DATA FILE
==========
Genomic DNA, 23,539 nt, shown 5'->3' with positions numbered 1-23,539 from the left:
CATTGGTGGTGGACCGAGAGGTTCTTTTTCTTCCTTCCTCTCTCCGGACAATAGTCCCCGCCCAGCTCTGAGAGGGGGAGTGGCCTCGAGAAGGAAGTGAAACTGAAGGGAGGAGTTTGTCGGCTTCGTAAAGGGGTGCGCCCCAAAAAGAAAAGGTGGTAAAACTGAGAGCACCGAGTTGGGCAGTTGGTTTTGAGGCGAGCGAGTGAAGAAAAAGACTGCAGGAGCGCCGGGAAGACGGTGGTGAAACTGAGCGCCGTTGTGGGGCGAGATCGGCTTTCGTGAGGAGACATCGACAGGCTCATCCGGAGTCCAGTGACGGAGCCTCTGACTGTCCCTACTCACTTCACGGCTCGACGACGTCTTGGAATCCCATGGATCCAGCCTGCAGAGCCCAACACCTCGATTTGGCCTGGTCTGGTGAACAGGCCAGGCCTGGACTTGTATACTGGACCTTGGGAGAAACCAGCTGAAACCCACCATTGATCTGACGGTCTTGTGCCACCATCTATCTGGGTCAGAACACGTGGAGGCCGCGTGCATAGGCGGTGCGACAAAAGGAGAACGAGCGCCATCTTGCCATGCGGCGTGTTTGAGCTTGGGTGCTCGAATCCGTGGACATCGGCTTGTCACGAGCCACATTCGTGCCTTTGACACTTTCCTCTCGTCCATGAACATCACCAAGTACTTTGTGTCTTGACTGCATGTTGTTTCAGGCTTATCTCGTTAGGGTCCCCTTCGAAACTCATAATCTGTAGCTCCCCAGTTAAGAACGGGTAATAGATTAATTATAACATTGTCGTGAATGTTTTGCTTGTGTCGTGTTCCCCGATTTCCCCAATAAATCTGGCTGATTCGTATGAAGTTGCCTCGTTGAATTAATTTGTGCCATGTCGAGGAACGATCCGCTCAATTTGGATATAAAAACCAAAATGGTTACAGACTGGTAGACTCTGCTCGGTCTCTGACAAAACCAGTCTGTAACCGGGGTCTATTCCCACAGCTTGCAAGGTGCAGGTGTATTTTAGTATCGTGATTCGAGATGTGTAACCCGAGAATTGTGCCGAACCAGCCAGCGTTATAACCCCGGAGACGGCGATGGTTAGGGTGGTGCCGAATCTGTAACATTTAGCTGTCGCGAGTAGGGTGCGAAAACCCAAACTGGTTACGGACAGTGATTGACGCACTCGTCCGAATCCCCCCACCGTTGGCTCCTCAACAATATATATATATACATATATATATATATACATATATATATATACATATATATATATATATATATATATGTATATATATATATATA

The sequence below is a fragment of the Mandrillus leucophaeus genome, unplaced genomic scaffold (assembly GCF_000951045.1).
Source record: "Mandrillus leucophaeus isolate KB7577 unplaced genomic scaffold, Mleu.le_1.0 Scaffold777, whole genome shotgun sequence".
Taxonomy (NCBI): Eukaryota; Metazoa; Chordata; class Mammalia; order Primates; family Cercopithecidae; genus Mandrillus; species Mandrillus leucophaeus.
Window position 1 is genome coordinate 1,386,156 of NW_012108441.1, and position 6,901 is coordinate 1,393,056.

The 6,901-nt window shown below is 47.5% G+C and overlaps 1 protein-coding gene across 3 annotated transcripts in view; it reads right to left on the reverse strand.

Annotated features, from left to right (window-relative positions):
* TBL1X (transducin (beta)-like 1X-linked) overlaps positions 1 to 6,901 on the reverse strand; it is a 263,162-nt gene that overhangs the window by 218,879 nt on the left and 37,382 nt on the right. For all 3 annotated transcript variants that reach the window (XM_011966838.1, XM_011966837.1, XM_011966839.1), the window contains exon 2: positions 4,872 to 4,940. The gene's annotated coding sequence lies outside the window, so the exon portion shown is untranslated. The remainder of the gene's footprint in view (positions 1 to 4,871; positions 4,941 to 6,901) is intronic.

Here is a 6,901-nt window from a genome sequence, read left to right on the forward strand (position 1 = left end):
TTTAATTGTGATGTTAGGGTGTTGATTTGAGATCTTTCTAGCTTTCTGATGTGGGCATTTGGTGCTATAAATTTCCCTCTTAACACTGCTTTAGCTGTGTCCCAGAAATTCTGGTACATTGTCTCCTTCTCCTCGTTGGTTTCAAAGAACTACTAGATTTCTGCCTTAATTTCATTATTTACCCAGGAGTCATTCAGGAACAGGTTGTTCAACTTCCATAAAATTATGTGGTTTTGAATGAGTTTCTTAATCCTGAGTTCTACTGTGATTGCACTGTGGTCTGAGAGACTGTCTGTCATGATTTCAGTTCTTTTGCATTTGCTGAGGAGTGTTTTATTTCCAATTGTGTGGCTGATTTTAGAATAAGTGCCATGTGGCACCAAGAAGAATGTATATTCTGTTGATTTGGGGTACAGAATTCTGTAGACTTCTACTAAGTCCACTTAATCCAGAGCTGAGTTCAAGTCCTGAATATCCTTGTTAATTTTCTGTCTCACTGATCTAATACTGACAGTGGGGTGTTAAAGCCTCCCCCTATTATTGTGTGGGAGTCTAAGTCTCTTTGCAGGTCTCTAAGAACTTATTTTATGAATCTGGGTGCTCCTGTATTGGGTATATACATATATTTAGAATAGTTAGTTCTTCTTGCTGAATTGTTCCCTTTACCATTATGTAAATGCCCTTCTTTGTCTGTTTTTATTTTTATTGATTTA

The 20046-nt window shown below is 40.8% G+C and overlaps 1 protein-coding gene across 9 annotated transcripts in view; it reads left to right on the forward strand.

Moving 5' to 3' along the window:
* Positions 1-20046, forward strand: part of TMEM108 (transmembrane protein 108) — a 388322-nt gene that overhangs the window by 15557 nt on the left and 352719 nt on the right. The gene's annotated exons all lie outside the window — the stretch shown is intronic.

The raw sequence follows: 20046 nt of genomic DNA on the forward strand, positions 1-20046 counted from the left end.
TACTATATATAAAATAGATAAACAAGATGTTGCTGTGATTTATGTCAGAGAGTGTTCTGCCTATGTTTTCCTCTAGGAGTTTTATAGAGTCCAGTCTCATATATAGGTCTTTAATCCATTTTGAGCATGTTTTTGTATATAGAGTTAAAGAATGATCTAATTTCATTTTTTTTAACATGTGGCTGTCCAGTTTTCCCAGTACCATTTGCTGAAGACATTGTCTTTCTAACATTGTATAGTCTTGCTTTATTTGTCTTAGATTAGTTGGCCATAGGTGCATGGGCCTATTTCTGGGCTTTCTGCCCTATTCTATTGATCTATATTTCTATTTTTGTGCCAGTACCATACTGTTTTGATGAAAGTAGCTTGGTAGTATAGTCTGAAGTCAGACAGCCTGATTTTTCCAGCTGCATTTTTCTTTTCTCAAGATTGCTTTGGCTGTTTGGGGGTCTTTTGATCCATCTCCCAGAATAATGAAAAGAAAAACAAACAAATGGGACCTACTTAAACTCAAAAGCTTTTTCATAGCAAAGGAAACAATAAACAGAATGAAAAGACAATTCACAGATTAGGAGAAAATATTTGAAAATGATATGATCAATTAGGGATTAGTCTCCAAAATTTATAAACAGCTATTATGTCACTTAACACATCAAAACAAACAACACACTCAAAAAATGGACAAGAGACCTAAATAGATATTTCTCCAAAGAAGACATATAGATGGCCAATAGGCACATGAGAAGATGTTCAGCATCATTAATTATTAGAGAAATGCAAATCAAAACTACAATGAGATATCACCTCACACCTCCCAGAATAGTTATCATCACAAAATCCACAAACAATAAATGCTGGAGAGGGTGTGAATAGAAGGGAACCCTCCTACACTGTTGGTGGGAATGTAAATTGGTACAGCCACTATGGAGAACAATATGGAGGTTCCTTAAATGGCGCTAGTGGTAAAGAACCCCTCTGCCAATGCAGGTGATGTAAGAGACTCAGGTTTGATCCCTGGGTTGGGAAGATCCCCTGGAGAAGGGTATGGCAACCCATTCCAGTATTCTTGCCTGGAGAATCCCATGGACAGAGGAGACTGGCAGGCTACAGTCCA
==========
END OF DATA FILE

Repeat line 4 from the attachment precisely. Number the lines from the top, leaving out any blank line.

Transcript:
Source record: "Mandrillus leucophaeus isolate KB7577 unplaced genomic scaffold, Mleu.le_1.0 Scaffold777, whole genome shotgun sequence".